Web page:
As a result, there is a high probability that Lavendary will increase its sales if it ventures into the Chinese market. Secondly, Lavendary has two main ways through which it can enter the market: it can enter the Chinese market through franchising contracts with well-established companies in the country and through individual partners such as Louis Chen (Bartlett & Han, 2011).

Effective Approach for Lavendary’s Proposed Expansion Program

The most effective approach that Foster needs to adopt in her meeting with Chen is agreeing on a franchise deal. Foster should insist on expanding Lavendary’s business operations by venturing into the Chinese market through establishing franchises with some of the well-established businesses in the country. Franchising helps to reduce the risk of failure when a company enters a new market; on the contrary, relying on the services of a single person, as proposed by Louis Chen, has a higher risk of failure (Chesbrough & Schwartz, 2007).

Through franchising, the management of Lavendary Café will be in a better position to determine the main preferences of the Chinese market. According to the business theory, which states that a business should first determine the preferences of its target market before it starts, working closely with established businesses in a particular region is the most effective way by which a business can get to learn the characteristics and preferences of the target customers as they constitute the new market into which it plans to venture (Luiz, 2002).

Secondly, by insisting on entering the Chinese market through franchising, the new CEO will be giving the firm’s management personnel a chance to test all the assumptions and possibilities before the expansion program is eventually implemented. According to the business theory, before a business is set up, its management team should take time to test any assumptions or even other factors that may affect the success of the implementation program.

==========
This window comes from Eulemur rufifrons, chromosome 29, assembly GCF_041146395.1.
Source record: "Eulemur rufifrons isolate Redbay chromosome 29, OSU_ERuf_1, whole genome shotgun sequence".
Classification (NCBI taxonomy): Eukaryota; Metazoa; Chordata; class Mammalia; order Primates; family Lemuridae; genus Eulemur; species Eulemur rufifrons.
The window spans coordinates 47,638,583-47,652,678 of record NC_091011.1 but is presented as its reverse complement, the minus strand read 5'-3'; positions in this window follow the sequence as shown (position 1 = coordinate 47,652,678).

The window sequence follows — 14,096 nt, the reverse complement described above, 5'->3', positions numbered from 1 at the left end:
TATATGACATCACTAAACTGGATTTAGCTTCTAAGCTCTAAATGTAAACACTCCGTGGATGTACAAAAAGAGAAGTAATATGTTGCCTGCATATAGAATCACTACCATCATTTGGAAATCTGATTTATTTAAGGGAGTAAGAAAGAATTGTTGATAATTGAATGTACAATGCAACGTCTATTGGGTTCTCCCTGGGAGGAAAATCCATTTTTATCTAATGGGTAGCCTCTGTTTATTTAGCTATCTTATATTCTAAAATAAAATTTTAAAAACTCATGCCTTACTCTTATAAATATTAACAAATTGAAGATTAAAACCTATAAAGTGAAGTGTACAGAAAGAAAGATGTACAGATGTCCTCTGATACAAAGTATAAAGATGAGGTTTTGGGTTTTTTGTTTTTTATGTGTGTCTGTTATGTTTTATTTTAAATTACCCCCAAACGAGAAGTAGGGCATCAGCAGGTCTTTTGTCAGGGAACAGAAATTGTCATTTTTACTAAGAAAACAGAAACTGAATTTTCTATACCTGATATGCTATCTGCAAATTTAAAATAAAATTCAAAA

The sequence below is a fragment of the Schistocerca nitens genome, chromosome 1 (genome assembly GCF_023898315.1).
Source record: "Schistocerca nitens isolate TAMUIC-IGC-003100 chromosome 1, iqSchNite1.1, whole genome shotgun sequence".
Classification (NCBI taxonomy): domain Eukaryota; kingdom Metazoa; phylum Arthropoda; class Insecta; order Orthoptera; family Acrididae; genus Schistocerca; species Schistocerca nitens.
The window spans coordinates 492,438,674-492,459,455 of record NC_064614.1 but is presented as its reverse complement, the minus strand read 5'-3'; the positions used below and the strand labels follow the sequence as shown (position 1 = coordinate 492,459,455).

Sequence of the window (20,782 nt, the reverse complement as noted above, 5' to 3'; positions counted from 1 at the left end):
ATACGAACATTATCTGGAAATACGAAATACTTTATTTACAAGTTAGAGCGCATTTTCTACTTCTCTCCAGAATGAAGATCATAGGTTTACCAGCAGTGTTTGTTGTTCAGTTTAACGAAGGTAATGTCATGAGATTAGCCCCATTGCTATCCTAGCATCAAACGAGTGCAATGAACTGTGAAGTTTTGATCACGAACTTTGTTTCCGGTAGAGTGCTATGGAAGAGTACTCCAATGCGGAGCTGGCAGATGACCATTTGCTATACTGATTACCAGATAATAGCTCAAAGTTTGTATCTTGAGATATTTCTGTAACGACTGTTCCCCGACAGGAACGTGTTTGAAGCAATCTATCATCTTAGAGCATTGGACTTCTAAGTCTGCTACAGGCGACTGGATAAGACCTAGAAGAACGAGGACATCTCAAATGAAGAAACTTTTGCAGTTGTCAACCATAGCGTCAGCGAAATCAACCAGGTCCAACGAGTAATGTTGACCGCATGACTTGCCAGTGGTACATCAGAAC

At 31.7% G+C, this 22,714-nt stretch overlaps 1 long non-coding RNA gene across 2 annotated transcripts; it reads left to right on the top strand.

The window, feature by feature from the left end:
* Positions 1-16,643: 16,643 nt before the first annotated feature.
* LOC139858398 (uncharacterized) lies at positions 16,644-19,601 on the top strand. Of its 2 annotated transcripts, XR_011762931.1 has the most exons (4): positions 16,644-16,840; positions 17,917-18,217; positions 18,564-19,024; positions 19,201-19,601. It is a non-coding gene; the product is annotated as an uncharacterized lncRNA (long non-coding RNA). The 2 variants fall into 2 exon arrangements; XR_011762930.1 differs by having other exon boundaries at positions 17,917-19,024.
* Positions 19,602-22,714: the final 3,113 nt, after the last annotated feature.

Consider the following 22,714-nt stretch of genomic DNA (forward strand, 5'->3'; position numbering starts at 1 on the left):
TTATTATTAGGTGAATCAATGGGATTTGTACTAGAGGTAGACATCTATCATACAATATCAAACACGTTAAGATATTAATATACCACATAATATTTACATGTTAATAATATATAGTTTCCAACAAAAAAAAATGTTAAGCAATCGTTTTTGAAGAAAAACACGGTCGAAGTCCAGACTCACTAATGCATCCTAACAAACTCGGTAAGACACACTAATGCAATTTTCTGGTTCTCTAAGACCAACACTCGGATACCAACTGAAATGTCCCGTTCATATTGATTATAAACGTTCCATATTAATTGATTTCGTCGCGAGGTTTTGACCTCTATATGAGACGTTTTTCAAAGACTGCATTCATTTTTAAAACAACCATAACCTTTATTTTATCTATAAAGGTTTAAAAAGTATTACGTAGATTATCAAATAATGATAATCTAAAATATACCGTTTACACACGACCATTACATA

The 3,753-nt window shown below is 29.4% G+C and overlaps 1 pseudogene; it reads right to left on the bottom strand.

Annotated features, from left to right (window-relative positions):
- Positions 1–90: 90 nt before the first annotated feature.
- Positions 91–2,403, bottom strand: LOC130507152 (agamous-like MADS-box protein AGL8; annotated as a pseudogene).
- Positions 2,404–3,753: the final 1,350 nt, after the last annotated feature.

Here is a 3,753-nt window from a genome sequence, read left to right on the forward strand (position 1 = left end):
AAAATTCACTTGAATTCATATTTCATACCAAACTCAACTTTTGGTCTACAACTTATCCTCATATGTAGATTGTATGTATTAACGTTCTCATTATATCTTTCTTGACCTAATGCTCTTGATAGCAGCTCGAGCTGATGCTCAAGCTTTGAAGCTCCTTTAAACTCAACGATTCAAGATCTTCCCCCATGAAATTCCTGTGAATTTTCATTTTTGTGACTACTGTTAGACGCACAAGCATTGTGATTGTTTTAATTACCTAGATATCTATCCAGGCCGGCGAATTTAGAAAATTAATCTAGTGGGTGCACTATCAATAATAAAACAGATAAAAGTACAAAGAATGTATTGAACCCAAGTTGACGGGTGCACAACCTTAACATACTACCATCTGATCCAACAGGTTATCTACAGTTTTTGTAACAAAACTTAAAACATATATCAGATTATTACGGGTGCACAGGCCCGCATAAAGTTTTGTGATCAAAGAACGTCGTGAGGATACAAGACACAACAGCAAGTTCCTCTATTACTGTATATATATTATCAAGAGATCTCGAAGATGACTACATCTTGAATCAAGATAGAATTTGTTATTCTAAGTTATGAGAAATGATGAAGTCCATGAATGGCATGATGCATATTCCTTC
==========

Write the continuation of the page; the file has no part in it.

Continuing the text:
If Lavendary adopts the franchising method of doing business, it will not need to waste a lot of time carrying out these tests since the partner companies are expected to have vast experience and knowledge of the target market (Chrisman, Chua, & Sharma, 2005).

Finally, franchising will enable the new CEO to evaluate all the short-term and long-term benefits of venturing into the Chinese market in the shortest time possible. According to the business theory, businesses should weigh all the long-and short-term benefits they expect to accrue if they venture into a particular market. The management of Lavendary can effectively establish such benefits by using the records of the companies it plans to partner with when expanding their operations by venturing into the Chinese market (Jackson, 2008).


Bartlett, C. A., & Han, A. (2011). Lavendary Café: The China challenge. Harvard Business Review, 4357, 1-13.

Chesbrough, H. (2010). Business model innovation: Opportunities and barriers. Long Range Planning, 43(3), 354-363.

Chesbrough, H., & Schwartz, K. (2007). Innovating business models with co- development partnerships. Research-Technology Management, 50(1), 55-59.

Chrisman, J. J., Chua, J. H., & Sharma, P. (2005). Trends and directions in the development of a strategic management theory of the family firm. Entrepreneurship Theory and Practice, 29(5): 555-576.

Jackson, S. E. (2008). Making growth make sense for retail and franchise businesses. Journal of Business Strategy, 29(3), 48-50.

Luiz, J. (2002). Small business development, entrepreneurship and expanding the business sector in a developing economy: The case of South Africa. The Journal of Applied Business Research, 18(2): I-21.

Szulanski, G., & Jnsen, R. J. (2008). Growing through copying: The negative consequences of innovation on franchise network growth. Research Policy, 37(10), 1732-1741.

Warhurst, A. (2005). Future roles of business in society: The expanding boundaries of corporate responsibility and a compelling case for partnership. Futures, 37(3): 151-168.